International Finance Discussion Papers (IFDP)
The Dynamics of Global Sourcing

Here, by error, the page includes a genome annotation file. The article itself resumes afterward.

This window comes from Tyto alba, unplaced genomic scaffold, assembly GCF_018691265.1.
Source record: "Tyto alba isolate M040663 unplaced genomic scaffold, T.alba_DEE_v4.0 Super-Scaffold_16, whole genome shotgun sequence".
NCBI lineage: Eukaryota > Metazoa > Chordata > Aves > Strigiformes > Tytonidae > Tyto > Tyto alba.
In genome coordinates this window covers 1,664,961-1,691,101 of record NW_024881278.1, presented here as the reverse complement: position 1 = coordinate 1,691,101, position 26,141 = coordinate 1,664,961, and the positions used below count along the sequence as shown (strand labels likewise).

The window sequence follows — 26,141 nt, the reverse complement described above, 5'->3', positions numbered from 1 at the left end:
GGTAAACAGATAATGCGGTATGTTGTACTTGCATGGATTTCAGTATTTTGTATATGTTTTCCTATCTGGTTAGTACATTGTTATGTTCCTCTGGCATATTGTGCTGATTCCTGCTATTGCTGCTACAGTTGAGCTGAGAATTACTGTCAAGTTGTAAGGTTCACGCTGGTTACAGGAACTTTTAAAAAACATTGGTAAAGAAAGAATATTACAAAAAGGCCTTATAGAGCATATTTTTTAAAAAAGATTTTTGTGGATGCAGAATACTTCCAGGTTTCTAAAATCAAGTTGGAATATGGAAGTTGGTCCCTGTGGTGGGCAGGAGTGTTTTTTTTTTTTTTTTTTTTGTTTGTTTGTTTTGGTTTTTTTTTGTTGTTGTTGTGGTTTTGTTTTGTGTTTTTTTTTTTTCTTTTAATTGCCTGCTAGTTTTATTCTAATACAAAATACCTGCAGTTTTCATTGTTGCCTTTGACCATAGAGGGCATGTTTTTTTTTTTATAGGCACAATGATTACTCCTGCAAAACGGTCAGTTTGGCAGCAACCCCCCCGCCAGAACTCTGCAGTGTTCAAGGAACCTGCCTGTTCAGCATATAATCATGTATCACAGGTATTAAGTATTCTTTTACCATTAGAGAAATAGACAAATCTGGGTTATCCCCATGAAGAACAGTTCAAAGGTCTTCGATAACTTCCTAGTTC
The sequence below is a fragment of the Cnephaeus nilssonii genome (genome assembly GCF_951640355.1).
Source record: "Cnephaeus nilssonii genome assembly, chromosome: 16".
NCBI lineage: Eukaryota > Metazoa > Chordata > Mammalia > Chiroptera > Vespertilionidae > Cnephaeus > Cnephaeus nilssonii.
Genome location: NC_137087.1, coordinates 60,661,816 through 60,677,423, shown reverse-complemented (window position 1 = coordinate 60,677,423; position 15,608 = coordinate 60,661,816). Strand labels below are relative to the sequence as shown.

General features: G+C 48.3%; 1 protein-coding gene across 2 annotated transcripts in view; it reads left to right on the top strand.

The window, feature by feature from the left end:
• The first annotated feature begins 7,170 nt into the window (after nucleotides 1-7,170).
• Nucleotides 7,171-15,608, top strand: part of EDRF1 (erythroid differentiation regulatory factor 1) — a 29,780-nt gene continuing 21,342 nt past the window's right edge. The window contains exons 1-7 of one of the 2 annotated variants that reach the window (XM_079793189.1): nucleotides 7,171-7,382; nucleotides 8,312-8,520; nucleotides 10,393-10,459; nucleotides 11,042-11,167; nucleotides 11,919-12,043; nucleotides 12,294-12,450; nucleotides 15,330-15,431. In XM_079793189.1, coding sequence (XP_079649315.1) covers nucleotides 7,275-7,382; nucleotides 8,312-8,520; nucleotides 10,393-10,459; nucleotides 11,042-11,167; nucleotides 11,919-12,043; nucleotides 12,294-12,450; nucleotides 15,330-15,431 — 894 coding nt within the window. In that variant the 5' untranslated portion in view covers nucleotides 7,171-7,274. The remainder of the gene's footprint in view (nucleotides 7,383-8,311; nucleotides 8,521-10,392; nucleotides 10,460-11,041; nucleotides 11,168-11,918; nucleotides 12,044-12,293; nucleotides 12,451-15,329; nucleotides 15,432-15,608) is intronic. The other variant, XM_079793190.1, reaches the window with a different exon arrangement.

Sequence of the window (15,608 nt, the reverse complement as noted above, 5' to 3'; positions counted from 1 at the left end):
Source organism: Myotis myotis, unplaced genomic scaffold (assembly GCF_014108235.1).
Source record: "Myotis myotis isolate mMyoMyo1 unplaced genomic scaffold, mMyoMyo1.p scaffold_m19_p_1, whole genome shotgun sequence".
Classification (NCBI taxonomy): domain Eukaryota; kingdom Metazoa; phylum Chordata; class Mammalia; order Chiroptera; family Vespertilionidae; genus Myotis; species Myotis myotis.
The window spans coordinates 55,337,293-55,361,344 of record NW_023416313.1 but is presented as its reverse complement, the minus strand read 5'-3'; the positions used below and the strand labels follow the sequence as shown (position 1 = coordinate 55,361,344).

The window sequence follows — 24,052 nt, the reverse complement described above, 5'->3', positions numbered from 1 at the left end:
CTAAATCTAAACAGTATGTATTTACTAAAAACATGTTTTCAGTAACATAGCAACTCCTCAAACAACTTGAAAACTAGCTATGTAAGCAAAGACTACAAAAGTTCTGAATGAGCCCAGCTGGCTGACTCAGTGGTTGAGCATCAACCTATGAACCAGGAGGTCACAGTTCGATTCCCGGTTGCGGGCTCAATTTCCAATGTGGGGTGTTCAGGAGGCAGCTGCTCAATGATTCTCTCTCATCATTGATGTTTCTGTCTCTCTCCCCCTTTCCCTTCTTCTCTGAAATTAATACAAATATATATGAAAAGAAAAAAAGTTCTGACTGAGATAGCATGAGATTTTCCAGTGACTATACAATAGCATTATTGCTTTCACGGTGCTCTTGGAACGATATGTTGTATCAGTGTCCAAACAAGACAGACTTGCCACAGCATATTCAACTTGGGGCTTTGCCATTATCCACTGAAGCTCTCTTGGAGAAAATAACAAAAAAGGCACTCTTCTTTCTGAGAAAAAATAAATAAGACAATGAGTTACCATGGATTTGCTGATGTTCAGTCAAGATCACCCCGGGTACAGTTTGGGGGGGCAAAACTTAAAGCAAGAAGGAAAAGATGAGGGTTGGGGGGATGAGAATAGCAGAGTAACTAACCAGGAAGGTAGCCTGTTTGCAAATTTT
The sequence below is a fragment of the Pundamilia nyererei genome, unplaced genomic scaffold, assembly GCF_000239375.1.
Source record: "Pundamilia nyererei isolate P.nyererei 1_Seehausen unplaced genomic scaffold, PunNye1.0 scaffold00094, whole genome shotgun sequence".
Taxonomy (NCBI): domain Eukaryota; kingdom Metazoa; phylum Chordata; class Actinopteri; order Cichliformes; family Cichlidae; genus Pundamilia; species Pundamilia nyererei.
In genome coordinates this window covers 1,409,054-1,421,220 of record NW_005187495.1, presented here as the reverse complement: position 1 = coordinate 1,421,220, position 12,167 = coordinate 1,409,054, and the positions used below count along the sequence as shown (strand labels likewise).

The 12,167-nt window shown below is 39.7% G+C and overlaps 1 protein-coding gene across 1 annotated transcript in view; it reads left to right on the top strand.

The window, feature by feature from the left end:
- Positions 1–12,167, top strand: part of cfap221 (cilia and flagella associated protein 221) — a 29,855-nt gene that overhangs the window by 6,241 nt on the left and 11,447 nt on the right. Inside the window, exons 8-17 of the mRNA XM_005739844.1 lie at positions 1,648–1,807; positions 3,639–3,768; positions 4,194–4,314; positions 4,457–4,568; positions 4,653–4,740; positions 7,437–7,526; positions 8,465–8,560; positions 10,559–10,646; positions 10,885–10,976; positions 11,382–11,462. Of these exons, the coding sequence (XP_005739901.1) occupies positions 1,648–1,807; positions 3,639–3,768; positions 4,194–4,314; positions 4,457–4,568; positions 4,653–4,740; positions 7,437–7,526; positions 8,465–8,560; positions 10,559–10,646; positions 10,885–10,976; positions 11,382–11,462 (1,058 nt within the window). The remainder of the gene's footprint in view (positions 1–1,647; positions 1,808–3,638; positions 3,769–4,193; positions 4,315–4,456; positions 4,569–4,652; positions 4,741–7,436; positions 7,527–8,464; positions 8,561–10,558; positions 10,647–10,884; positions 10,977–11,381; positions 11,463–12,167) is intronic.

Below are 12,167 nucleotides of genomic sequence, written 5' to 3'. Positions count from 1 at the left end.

This paper studies an import model that incorporates both static crosscountry interdependence and dynamic dependence in firm-level decisions. I find that the benefit of sourcing from one country increases as a firm imports from more countries. Furthermore, using a partial identification approach under the revealed preferences assumption, I provide evidence for the sunk costs of importing, which make establishing relationships with new sellers costlier than maintaining existing ones. The coexistence of cross-country interdependence and sunk costs implies that temporary trade policy changes can have long-lasting effects on both the targeted and non-targeted markets through firm-level decisions.
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